Plateau Man in Kent.

W. J. Lewis Abbott

Natural Science 1894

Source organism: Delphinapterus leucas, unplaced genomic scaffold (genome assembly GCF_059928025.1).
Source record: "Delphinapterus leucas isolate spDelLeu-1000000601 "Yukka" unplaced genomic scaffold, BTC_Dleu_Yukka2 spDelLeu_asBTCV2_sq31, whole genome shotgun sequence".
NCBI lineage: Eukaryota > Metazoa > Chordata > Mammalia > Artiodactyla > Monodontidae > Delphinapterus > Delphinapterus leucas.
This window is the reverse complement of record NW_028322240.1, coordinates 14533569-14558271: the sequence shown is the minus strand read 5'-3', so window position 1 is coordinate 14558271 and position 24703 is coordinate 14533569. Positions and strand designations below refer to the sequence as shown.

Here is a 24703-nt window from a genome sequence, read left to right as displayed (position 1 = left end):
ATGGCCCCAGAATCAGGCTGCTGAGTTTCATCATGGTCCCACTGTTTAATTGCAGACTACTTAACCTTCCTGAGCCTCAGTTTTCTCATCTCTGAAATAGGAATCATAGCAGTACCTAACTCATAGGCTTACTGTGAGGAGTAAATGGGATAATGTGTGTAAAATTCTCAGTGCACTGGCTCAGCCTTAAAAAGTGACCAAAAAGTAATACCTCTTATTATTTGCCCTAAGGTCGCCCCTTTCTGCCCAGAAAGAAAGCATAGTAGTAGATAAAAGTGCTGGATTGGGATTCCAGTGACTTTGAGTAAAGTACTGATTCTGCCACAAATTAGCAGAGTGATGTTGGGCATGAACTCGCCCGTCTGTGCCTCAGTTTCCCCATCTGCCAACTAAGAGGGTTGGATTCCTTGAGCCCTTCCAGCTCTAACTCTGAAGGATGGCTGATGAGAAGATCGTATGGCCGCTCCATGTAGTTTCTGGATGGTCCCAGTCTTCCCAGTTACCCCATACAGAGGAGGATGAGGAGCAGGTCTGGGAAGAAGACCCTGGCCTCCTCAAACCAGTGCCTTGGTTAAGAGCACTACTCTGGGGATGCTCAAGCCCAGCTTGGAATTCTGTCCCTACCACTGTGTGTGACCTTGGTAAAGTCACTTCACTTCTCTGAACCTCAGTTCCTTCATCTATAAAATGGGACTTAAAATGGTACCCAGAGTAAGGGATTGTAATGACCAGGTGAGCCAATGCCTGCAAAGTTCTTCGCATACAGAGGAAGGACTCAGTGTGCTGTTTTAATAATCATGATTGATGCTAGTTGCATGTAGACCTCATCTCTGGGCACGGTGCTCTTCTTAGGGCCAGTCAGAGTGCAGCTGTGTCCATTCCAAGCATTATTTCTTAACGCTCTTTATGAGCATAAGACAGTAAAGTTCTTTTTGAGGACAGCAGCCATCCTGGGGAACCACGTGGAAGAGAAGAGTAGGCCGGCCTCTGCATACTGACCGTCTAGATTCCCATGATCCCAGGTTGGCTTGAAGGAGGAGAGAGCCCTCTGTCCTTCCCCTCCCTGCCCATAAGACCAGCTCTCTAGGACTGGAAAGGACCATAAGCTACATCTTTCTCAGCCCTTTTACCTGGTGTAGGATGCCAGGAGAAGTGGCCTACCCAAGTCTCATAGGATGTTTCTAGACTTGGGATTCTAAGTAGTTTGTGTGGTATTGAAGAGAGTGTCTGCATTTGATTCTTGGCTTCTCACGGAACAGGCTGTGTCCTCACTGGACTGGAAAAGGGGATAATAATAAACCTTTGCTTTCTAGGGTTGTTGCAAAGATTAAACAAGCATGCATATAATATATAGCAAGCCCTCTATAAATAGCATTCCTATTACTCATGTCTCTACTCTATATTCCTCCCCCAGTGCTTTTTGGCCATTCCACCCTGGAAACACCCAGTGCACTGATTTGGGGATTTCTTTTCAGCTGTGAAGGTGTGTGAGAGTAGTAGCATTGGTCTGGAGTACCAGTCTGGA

[257] The further back we push our studies of man, the plainer it becomes that a more comprehensive and at the same time more simple definition of the word "anthropology" must be allowed than is some times given. Anthropology is not a science of structure and function simply, but of man as an object of natural history, so that man's ontology and phylogeny must be studied like that of any other animal. Unfortunately, we are so prejudiced by preconceived ideas as to his dropping from the clouds in a highly civilised state, that anything claiming more than a very limited amount of development for him is ill-received. Anthropology has thus been but grudgingly allowed to embrace even Palaeolithic man; and all sorts of theories have been invented, in the face of hard facts, to minimise the number of centuries that have passed since Palaeolithic times. We have still with us the venerable champion of Palaeolithic man–Professor Prestwich, who almost single-handed fought for our progenitors in the valley of the Somme. Since those days, however, this science has made remarkable strides; not only has it made its strongholds impregnable, but it has found it necessary in many parts to extend the dominion of the genus Homo away into the geologic past to a degree that was previously undreamed of. Nor has this been done at the expense of the State or by official observers. Month by month, year by year, a body of work has been plodding along in various parts, gaining here a little and there a little, to which a new importance has occasionally been given by the more detailed work of the Geological Survey. In our own Thames area we have had workers like General Pitt Rivers, .Messrs. Spurrell, Worthington Smith, Allen Brown, Greenhill, and Shrubsole, to whose names may be added the less known but nonetheless deserving one of H. Lewis. Then we have had collectors and philosophers in wider fields, such as Sir John Evans, Sir John Lubbock, and several others. During this time it has been conceded that a division might be made in the science, under the head of Prehistoric Anthropology or Prehistoric Archaeology. So long as the study is confined to Neolithic, or even later Palaeolithic man, these terms night be allowed to stand; for, so long as our discoveries are confined to river-drifts some hundred feet above present water levels, it is just possible that no great changes in the surface have [258] taken place, such as we should require any great amount of geological knowledge to understand. But recent discoveries show that the science does not begin with the archaeologist, but with the geologist and the palaeontologist, when we come to deposits upon existing watersheds, or others which bear no relation to them, or yet others 400 or 500 feet above these, it is obvious that the subject has entered the domain of Geology. For the principal of these latter discoveries especially in Kent, we are indebted to the undaunted energy of Benjamin Harrison, a tradesman in the little village of Ightham between Maidstone and Sevenoaks.